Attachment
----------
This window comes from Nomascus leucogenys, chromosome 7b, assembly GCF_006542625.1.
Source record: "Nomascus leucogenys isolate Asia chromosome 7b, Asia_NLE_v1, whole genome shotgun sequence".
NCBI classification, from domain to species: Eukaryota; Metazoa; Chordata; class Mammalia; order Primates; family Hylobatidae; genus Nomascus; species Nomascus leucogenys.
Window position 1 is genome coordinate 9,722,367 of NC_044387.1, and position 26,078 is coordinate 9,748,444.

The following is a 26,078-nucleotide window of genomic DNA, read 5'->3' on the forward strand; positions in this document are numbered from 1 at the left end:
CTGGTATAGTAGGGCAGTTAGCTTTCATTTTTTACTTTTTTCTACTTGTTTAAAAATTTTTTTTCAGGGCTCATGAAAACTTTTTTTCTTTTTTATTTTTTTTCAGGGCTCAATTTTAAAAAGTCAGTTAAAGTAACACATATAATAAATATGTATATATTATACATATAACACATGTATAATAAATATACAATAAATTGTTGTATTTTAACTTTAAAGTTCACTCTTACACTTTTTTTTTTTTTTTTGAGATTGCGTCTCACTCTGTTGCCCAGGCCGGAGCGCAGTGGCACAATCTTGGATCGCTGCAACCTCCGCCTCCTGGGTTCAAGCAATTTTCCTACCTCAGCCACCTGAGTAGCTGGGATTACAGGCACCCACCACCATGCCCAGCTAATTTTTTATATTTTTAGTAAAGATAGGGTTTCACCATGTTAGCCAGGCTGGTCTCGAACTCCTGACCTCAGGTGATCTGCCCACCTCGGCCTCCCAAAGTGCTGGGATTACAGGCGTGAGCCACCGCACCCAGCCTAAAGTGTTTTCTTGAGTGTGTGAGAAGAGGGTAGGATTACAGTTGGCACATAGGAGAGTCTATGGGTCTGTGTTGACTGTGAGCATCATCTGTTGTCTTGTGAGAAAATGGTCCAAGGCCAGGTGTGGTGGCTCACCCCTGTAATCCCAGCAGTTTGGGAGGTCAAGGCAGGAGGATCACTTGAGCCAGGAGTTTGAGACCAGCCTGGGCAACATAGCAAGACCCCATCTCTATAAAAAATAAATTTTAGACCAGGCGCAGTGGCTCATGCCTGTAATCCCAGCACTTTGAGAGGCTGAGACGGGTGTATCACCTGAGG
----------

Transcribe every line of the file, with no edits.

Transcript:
This window comes from Nomascus leucogenys, chromosome 7b, assembly GCF_006542625.1.
Source record: "Nomascus leucogenys isolate Asia chromosome 7b, Asia_NLE_v1, whole genome shotgun sequence".
NCBI classification, from domain to species: Eukaryota; Metazoa; Chordata; class Mammalia; order Primates; family Hylobatidae; genus Nomascus; species Nomascus leucogenys.
Window position 1 is genome coordinate 9,722,367 of NC_044387.1, and position 26,078 is coordinate 9,748,444.

The following is a 26,078-nucleotide window of genomic DNA, read 5'->3' on the forward strand; positions in this document are numbered from 1 at the left end:
CTGGTATAGTAGGGCAGTTAGCTTTCATTTTTTACTTTTTTCTACTTGTTTAAAAATTTTTTTTCAGGGCTCATGAAAACTTTTTTTCTTTTTTATTTTTTTTCAGGGCTCAATTTTAAAAAGTCAGTTAAAGTAACACATATAATAAATATGTATATATTATACATATAACACATGTATAATAAATATACAATAAATTGTTGTATTTTAACTTTAAAGTTCACTCTTACACTTTTTTTTTTTTTTTTGAGATTGCGTCTCACTCTGTTGCCCAGGCCGGAGCGCAGTGGCACAATCTTGGATCGCTGCAACCTCCGCCTCCTGGGTTCAAGCAATTTTCCTACCTCAGCCACCTGAGTAGCTGGGATTACAGGCACCCACCACCATGCCCAGCTAATTTTTTATATTTTTAGTAAAGATAGGGTTTCACCATGTTAGCCAGGCTGGTCTCGAACTCCTGACCTCAGGTGATCTGCCCACCTCGGCCTCCCAAAGTGCTGGGATTACAGGCGTGAGCCACCGCACCCAGCCTAAAGTGTTTTCTTGAGTGTGTGAGAAGAGGGTAGGATTACAGTTGGCACATAGGAGAGTCTATGGGTCTGTGTTGACTGTGAGCATCATCTGTTGTCTTGTGAGAAAATGGTCCAAGGCCAGGTGTGGTGGCTCACCCCTGTAATCCCAGCAGTTTGGGAGGTCAAGGCAGGAGGATCACTTGAGCCAGGAGTTTGAGACCAGCCTGGGCAACATAGCAAGACCCCATCTCTATAAAAAATAAATTTTAGACCAGGCGCAGTGGCTCATGCCTGTAATCCCAGCACTTTGAGAGGCTGAGACGGGTGTATCACCTGAGG